The Healthcare Business Podcast Series: The Future of Cultured Meat

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This week on The Healthcare Business Podcast, George spoke with Ana Vasconcelos, a biologist currently working on her Postdoctoral Fellowship at John Hopkins University. Vasconcelos, from Brazil, has worked in labs all around the world, from Japan to Spain, Brazil, and the United States. She studies molecular biology and works on projects such as creating alternative energy from electric eels and using technology to save endangered fish. At John Hopkins University, Ana leads projects on molecular biology and cancer research. However, on this week’s episode, she and George spoke about the development of cultured meats and the effect COVID has had on the production of cultured meats.

What Are Cultured Meats?

Cultured meat is made from harvesting muscle cells from living cows and then replicating the cells in a lab to create a piece of meat identical to the beef we eat. According to Maaschrict University, the meat is “biologically exactly the same as the meat tissue that comes from a cow.” Cultured meats have been studied and developed for years, but the COVID-19 pandemic birthed a sense of urgency to develop the meats for mass consumption.

So, how does the process work? Vasconcelos compares the aesthetics of it to a brewery, saying, “When you look at it, it’s pretty much like brewing a beer. It’s it really looks like fermentation.” The process right now is designed to create ground beef, and Ana recommends a short documentary, “The Future of Meat” on the Netflix series Explained, to learn more about the process of making cultured meats.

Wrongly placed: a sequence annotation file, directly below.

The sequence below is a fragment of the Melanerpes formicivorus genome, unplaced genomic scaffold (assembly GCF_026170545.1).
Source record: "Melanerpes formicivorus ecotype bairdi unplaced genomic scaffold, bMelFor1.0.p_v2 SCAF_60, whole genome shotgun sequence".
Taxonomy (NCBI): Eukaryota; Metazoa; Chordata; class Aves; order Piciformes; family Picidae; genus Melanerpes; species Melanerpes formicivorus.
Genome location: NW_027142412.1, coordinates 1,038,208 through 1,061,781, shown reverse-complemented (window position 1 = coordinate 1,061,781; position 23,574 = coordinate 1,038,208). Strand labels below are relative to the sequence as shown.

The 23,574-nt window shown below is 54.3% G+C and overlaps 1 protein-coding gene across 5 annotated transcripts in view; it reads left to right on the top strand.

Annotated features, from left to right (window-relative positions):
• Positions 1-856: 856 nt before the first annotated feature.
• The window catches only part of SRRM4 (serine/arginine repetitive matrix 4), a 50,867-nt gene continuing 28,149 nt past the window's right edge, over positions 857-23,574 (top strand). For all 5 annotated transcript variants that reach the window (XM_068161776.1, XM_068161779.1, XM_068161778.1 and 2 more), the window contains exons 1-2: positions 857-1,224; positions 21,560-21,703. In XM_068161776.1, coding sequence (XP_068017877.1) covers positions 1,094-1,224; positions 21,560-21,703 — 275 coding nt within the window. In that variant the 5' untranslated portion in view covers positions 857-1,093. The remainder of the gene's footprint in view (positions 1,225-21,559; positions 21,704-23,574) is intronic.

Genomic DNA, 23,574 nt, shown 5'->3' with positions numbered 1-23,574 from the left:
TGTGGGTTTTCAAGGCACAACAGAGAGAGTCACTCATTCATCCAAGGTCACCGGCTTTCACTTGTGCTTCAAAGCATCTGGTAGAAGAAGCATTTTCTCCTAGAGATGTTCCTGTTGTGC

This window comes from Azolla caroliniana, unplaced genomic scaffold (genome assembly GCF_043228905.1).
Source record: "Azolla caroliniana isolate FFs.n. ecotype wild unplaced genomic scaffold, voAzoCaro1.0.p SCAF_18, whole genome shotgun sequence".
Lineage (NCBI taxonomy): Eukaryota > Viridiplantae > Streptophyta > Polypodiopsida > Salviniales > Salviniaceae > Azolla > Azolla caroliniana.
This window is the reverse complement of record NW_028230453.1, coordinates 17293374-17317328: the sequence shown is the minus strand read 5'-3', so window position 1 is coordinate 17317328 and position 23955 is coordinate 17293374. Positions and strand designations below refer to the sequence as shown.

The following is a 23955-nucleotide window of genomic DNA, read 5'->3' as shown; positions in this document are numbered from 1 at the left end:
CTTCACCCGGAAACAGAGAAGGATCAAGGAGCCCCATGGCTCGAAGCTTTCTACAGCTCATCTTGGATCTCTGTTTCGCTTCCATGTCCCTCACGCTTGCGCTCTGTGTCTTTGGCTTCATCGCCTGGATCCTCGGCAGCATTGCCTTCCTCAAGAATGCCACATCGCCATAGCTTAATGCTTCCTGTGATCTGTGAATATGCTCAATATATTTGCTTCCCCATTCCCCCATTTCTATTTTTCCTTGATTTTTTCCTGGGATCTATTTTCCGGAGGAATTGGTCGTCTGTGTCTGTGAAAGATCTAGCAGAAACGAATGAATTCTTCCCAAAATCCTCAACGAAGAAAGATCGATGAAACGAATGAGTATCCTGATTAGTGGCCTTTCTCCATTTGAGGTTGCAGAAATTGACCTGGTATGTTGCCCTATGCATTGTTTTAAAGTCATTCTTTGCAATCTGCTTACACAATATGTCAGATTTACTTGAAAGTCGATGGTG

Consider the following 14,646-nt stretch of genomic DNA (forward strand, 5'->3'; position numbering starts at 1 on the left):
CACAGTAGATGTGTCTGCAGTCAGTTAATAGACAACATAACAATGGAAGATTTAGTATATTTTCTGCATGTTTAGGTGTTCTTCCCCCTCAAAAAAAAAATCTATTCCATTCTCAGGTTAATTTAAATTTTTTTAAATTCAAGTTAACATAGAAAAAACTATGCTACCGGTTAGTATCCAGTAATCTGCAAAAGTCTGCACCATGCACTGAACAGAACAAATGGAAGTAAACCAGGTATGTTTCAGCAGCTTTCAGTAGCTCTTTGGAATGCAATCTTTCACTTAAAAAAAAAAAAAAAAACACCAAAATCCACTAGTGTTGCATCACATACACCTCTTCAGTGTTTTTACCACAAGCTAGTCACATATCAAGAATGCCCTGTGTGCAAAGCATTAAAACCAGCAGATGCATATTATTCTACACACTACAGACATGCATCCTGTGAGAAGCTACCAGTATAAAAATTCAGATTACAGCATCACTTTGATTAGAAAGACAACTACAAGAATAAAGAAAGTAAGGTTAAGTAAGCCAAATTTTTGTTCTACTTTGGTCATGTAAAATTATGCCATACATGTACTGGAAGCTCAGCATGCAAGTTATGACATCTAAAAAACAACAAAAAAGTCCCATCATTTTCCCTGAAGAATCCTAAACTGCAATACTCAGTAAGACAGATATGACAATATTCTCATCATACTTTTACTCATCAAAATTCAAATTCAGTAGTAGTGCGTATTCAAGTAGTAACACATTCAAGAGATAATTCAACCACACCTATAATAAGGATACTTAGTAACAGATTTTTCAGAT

On the spread of disease through meat, Ana Vasconcelos says, “Any kind of system that involves an extremely high density of animals entails a big risk of disease transmission, and that’s what is happening right now. And in modern farming, we have little genetic diversity between the animals. So that facilitates the disease to spread very easily without much resistance.” Consumers saw the transmission of disease between animals as a threat after COVID-19 emerged as well; Bloomberg news reported in May that plant-based meat sales had risen 264% since the lockdown.

Benefits of Cultured Meats

Vasconcelos discusses the benefits of cultured meats with George on The Healthcare Business Podcast. Along with stopping the spread of disease between animals, she lists the environmental benefits of introducing cultured meats to consumers and the health benefits of cultured meats.

The main benefit of cultured meats over plant-based meat is that the cultured meats have “the promise of having exactly the same type of nutrition you can have from eating meat, because it’s coming from the animal. So in theory it has exactly the same things, the same nutrients, the same level of protein.” Alternatively, while plant-based meats may be a more sustainable option than animal-based meat, they are high in sodium. For this reason, Vasconcelos advocates for the consumption of cultured meat.